The point likely was not merely to inflict damage but also to send a warning. Consider the Justice Department inspector general’s report on the FBI investigation into Hillary Clinton’s use of an unauthorized and vulnerable email server. It found that the bureau had concluded the server could well have been penetrated without detection. Recall also that some of the people hacked by GRU agents were aware of that server and mentioned it in messages they sent, so that the Russians too were aware of it. The SVR certainly was capable of an undetected hack.

There are some 30,000 emails that Mrs. Clinton did not turn over, on the claim that they were personal and involved such trivia as yoga routines and Chelsea’s wedding. If they instead contained damaging information—say, regarding Clinton Foundation fundraising—the new president would have taken office in the shadow of a sword dangling from a string held by the Russians.

As we watch the drama of an investigation into whether the president or those close to him committed crimes to help the Russian government, it seems useful to keep in mind not only the possibilities but also the plausibilities.

Mr. Mukasey served as U.S. attorney general (2007-09) and a U.S. district judge (1988-2006).

 

A Big Mac False Alarm – More Super Sized Lies via Morgan Spurlock

Morgan Spurlock admitted something that cast more doubt onto his lauded documentary entitled “Super Size Me” to which an excellent documentary response already noted the secrecy behind Spurlocks health records, “Fat Head.” Here are a couple article’s noting Phelim McAleer’s article in the Wall Street Journal entitled, “A Big Mac Attack, or a False Alarm?,” which Dennis Prager reads from:

  • Morgan Spurlock’s Alcoholism Confession Casts Doubt on His ‘Super Size Me’ Health Claims (BREITBART)
  • Super-Size My Doubts About Morgan Spurlock’s Snide Documentary About McDonald’s (AMERICAN THINKER)

Robert Mueller’s Appointment Is Unconstitutional

(Via MARK LEVIN) The appointment of Robert Mueller violates the constitution, which means every subpoena, indictment, and plea bargain should be null and void. On his radio show, Levin said every person under a subpoena, or indictment, or has a case against them via Muller should walk into their respective Federal Court Building and make this case before a Federal Judge. While Mark said he is the first to promote this… he is not in fact the first.

  • H/T to Northwestern Law School Professor Steven Calabresi, who raised many of these points, and more, with me and a few other friends and colleagues over the weekend, in a well-researched opinion he shared with us. He deserves great credit.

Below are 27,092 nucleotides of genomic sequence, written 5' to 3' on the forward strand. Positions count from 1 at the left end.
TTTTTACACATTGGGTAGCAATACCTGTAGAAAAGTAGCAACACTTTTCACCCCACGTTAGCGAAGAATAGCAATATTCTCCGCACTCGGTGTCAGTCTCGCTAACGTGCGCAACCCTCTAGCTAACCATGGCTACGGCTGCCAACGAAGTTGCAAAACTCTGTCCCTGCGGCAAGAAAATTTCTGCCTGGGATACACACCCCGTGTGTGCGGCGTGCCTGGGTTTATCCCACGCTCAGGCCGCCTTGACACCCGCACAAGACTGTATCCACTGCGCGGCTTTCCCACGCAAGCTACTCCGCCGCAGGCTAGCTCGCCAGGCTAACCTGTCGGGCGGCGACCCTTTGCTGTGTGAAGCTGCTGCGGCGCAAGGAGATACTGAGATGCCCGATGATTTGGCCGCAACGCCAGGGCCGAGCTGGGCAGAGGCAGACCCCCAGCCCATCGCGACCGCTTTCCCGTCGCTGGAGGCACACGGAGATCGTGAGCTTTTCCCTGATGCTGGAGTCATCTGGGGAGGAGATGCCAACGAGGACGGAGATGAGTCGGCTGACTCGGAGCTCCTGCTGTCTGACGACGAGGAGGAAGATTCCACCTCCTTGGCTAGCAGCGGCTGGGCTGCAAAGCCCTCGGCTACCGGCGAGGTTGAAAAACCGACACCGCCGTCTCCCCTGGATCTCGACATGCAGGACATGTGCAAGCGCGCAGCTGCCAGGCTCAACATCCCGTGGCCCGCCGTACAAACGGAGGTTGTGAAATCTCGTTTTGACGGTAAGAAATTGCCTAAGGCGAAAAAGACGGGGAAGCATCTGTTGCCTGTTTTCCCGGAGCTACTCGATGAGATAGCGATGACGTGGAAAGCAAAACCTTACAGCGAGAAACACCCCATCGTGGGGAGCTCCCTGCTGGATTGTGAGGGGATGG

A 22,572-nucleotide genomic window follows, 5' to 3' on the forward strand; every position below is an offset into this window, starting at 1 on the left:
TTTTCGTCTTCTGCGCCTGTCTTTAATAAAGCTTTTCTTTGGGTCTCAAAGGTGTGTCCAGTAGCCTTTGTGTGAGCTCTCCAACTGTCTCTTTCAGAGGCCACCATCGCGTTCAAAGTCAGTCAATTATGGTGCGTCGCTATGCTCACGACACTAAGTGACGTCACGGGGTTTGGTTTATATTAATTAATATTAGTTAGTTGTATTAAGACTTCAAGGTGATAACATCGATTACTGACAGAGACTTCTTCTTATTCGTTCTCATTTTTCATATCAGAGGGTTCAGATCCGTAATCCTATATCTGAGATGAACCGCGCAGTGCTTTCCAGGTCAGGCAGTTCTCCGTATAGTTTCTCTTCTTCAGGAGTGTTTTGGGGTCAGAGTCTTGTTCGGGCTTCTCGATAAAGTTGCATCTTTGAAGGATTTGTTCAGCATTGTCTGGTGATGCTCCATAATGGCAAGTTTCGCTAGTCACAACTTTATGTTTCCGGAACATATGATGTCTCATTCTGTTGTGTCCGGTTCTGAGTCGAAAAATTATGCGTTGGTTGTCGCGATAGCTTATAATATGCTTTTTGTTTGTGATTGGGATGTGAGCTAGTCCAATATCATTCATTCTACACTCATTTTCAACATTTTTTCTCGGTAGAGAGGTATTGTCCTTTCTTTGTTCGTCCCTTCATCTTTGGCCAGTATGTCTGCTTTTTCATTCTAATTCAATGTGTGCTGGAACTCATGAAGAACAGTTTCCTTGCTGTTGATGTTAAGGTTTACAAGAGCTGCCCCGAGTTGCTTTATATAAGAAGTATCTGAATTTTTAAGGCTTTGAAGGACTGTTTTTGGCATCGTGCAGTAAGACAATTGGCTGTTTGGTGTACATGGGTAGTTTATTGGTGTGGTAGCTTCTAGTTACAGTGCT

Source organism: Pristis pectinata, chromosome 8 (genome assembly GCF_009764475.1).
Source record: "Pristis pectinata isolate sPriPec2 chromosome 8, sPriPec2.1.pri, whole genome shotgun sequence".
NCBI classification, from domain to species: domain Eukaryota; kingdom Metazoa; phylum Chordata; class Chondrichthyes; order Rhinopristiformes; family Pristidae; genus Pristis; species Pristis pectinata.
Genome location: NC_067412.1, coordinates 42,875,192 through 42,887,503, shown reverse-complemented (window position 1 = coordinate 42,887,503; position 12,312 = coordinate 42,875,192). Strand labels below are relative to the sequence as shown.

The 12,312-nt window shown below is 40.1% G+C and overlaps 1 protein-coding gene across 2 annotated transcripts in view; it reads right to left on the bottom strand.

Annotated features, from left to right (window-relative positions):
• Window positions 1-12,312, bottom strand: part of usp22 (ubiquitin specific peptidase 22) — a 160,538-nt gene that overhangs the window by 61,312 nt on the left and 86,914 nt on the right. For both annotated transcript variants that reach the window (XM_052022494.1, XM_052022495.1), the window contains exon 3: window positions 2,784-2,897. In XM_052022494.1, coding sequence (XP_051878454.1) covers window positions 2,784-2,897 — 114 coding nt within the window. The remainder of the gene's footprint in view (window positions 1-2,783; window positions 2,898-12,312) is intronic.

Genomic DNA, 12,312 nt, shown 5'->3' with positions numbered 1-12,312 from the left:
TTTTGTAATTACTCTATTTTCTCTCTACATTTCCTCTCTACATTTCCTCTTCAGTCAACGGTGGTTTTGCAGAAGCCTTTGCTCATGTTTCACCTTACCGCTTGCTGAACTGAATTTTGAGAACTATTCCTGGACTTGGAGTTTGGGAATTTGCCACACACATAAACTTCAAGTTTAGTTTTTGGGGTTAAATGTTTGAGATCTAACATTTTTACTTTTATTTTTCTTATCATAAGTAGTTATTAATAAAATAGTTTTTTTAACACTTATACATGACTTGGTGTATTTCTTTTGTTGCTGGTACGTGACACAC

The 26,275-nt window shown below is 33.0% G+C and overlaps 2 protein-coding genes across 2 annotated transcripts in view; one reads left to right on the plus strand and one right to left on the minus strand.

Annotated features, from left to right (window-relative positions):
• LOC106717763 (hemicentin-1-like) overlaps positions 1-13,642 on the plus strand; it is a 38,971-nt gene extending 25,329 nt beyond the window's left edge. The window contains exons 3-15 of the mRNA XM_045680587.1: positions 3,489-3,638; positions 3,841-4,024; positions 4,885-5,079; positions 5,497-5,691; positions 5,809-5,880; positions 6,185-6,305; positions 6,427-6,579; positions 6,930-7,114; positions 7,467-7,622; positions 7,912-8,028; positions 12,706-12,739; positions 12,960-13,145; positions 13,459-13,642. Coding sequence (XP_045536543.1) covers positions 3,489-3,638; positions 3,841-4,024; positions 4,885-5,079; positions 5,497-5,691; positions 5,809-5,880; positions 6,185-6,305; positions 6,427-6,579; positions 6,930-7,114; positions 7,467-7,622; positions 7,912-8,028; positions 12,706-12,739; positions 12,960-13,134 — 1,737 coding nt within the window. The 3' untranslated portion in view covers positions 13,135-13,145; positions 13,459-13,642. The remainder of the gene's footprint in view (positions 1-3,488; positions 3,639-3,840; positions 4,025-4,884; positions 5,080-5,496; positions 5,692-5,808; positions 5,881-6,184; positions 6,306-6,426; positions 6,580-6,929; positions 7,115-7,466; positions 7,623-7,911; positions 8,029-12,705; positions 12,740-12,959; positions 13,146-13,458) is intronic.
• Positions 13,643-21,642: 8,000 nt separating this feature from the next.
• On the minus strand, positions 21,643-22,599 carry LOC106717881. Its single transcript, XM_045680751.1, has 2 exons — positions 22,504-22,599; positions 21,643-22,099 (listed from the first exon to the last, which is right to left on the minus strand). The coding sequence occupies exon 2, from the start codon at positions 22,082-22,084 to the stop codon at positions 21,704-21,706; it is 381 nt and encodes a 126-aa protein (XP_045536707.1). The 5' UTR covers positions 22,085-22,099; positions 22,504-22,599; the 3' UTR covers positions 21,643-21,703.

BUT LEVIN wasn’t the first to promote this idea. Lionel is working from a previous article — mind you, Lionel is a conspiracy guy, so is ZERO-HEDGE, but the issue is one of settled Constitutional law in 1988:

Here is LIONEL’s description of the above:

Lionel reviews noted jurist Steven Calabresi’s thesis that Robert Mueller’s investigation has crossed the legal line, explaining that it’s unconstitutional under Morrison vs Olson. Mr. Mueller’s investigation has crossed a constitutional line, for reasons the U.S. Supreme Court made clear in the 1988 case Morrison v. Olson. That case is best known for Justice Antonin Scalia’s powerful lone dissent arguing that the post-Watergate independent counsel statute was unconstitutional. But Chief Justice William Rehnquist’s opinion for the court, while upholding the statute, set forth limits that the Mueller investigation has exceeded.

At issue is the Constitution’s Appointments Clause, which provides that “principal officers” must be appointed by the president with the Senate’s consent. Rehnquist wrote that independent counsel Alexia Morrison qualified as an “inferior officer,” not subject to the appointment process, because her office was “limited in jurisdiction” to “certain federal officials suspected of certain serious federal crimes.”

Mr. Mueller, in contrast, is investigating a large number of people and has already charged defendants with many different kinds of crimes, including – as in Mr. Manafort’s case – ones unrelated to any collaboration between the Trump campaign and Russia. That’s too much power for an inferior officer to have. Only a principal officer, such as a U.S. attorney, can behave the way Mr. Mueller is behaving. Mr. Mueller is much more powerful today than any of the 96 U.S. attorneys. He is behaving like a principal officer.

Here is ZERO HEDGE excerpting the WALL STREET JOURNAL article:

Judge T.S. Ellis has expressed skepticism about the scope of special counsel Robert Mueller’s investigation. “What we don’t want in this country is… anyone with unfettered power,” Judge Ellis, who is to preside over the trial of former Trump campaign manager Paul Manafort, told prosecutor Deputy Solicitor General Michael Dreeben May 4. “So it’s unlikely you’re going to persuade me that the special prosecutor has unlimited powers.”